Each level represents a click (or tap) by the user. Of course when breadcrumbs are clickable, as all good breadcrumbs should be, they give users another way to go “back” or “up” a level to explore other pages in the website. The one exception to this rule is the page at the end of the breadcrumb trail. The name of the page currently being viewed shouldn’t be a clickable link, as reloading the active page would just be confusing.
There are two main breadcrumb types used in UX design today:
The website above features a location-based breadcrumb trail. Now let’s take a look at a couple attribute-based examples. Amazon sells books in multiple formats including paperback, hardback, and Kindle — their digital reader version. For Amazon, a book’s format (printed or digital) and genre (there are dozens of them) are attributes significant enough to warrant their own system of breadcrumbs. Take a look at the two screen shots below. It’s the same exact book categorized in two completely different ways. When you toggle between “Kindle” and “Paperback” it reloads the page and changes the breadcrumb trail.
Fortune ranks the top 10 most successful American companies according to revenue earned, and the list includes familiar brands such as Apple, GM, and CVS Health. I took a look at each of the company’s websites and found that six of the 10 (60%) use breadcrumbs.
Of these six websites, however, only three of them display breadcrumbs for mobile users. This kind of UX design inconsistency is unfortunately all too common.
Is it crazy to use precious mobile screen space for a list of breadcrumb links? Or is it crazy not to?
Many websites, including deep ones like Amazon, remove all hints of “you are here” from mobile — even though their designers thought breadcrumbs to be a good idea for desktop. It’s like we’re back in the wild west of web design, where commonly used conventions and UX norms are thrown out the window simply because the screen got small. This is sloppy design, in my humble opinion.
A good compromise, I believe, is to show mobile users at least one step back — serving as both a browsing tool and also a hint of where they’re at. Best Buy does a good job with this. When shopping on your phone for a 12-inch Apple MacBook at bestbuy.com you’ll notice a single breadcrumb “See MacBooks” located directly above the page title. With an arrow pointing left, it’s an unobtrusive and short form way of saying Click here to go back and see more Apple laptops.
Just remember, even shallow websites can benefit from displaying a morsel of breadcrumb on mobile. This is because other common wayfinding conventions, such as highlighting the current section in the main navigation bar, are often hidden behind a collapsed menu. A single mobile breadcrumb accomplishes a lot while using just a little space.
Usability guru Jakob Nielsen is a big proponent of breadcrumbs. One reason, he says, is the lack of a downside. “Breadcrumbs never cause problems in user testing: people might overlook this small design element, but they never misinterpret breadcrumb trails or have trouble operating them,” Nielsen writes.
While in-depth studies on breadcrumb usage are not exactly a dime-a-dozen, I did find one study that showed breadcrumbs get used as a navigation tool 6% of the time. This is compared with 40% of users who clicked on embedded links, 31% who clicked on the browser back button, and 22% who clicked on the navigation bar. The same study showed that when there is no breadcrumb trail present, the navigation bar and back button get used more often. No surprise there.
What I did find surprising was how significant a role the location of the breadcrumb played in how often it was clicked on. Breadcrumbs placed directly near the page title received a whopping 82% of all breadcrumb clicks, compared with only 18% for those placed at the very top of the page.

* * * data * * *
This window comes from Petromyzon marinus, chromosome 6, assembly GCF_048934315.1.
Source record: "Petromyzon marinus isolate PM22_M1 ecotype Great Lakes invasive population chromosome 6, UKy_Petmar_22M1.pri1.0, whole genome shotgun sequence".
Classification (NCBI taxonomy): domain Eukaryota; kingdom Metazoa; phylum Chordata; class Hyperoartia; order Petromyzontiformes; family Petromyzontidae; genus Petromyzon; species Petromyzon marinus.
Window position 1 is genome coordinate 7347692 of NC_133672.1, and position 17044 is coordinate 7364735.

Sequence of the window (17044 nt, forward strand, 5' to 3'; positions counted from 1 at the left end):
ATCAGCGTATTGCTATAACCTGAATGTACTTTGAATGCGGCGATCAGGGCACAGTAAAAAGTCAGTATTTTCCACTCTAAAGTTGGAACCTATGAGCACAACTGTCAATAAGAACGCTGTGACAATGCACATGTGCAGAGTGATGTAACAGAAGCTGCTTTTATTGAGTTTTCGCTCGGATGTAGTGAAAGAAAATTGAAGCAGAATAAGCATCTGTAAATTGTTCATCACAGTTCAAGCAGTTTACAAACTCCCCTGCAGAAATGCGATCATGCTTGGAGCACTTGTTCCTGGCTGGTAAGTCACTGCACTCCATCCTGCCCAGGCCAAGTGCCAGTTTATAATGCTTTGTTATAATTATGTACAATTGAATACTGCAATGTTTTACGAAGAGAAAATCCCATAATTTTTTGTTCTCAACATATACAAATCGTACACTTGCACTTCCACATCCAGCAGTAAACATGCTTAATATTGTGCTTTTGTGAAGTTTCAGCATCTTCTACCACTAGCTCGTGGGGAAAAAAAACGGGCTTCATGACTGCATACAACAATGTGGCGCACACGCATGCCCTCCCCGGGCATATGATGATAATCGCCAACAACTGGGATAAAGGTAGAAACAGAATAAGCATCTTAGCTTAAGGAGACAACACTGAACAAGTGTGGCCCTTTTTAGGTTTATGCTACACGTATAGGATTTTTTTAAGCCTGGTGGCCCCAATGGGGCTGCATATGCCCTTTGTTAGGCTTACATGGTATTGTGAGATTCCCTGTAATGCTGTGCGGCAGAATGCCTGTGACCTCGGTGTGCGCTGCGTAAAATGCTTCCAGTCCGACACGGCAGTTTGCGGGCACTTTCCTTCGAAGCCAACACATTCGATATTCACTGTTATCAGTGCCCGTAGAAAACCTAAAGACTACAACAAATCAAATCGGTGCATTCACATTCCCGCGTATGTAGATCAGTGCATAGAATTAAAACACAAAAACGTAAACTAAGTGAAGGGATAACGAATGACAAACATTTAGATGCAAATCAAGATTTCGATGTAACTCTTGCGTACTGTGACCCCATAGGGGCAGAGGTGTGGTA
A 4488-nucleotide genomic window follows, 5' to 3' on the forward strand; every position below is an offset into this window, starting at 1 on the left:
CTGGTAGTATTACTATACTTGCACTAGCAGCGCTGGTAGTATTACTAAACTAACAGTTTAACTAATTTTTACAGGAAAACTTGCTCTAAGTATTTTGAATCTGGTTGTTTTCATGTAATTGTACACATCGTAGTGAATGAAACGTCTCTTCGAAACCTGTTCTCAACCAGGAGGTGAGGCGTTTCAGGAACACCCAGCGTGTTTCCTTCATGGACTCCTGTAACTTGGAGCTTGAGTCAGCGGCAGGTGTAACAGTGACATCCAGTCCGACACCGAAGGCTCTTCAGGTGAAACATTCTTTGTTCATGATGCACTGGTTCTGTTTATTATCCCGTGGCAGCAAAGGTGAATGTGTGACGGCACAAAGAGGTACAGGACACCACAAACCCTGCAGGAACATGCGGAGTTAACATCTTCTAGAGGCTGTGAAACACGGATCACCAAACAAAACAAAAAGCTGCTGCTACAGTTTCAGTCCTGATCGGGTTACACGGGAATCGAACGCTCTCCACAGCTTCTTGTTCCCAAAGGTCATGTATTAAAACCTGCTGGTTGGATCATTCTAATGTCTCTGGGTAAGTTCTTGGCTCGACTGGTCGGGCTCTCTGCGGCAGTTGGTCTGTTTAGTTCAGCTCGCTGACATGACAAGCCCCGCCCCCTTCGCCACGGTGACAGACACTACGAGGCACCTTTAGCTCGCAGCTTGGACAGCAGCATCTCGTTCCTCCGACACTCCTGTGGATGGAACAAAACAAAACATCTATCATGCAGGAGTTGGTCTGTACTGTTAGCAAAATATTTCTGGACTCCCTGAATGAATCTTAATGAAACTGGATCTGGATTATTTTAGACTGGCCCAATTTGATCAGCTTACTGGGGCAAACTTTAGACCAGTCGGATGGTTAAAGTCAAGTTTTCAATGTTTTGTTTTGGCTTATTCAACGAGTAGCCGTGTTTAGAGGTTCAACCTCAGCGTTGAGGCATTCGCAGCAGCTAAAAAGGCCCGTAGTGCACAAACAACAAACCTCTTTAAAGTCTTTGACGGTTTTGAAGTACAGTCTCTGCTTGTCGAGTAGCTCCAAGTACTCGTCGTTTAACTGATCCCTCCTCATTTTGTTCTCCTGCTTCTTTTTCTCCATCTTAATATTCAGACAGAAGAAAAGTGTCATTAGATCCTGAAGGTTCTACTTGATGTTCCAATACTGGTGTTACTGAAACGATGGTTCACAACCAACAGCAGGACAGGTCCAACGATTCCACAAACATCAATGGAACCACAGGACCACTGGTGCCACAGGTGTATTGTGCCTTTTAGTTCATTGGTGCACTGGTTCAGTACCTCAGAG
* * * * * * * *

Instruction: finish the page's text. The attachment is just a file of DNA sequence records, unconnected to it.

I’ve scoured the internet for an answer to this question, and I’ve also talked with a couple experienced web developers about it. The consensus seems to be that yes, breadcrumbs can improve SEO, but not to put too much stock in this. Search engines like Google and Bing love to change their rules with how they reward or penalize websites in search results.
Here are a couple things we know. Google recommends adding breadcrumbs as one of several ways to “enhance your site’s attributes.” And Schema.org, which is funded in part by Google, has some recommendations on coding with a consistent breadcrumb vocabulary here.
As a side note, it’s interesting to see that Google displays a form of a breadcrumb trail in search results for mobile, but this has no bearing on whether or not the websites themselves include a visible breadcrumb trail. Google seems to be looking at the URL structure, then translating that into a human readable path. Curiously, however, they don’t do this for desktop.
As noted above, breadcrumbs can be good for things like:
But breadcrumbs can also go wrong. By their very nature of being another thing on the page, breadcrumbs will fight for attention with other elements. The trick is to make them accessible, but not intrusive. Using a small font size and an expected location — directly next to or above the page title — will keep the breadcrumbs from becoming visual noise.
There’s also the often overlooked matter of a breadcrumb trail’s length. Websites with long-winded page names will tend to have equally long-winded breadcrumbs that wrap onto multiple lines and eat up space. Deep sites with several levels to display can further cause this kind of crumbly page clutter.
In cases like these, something we like to do at the MAC is create alternate versions of the page names: A longer and more descriptive name for the page title, and another shorter name for the breadcrumb. While it’s a good idea for the wording of the currently viewed page to match the breadcrumb 1:1, the other items up the ladder, such as section names or landing pages previously viewed, can be shortened to save space.
Below is an example of how a word-length-optimized breadcrumb trail could look for a higher ed website. Notice how with each click the previously viewed page name gets abbreviated.
The final string of words is easier to read, is less redundant, and eats up less screen space.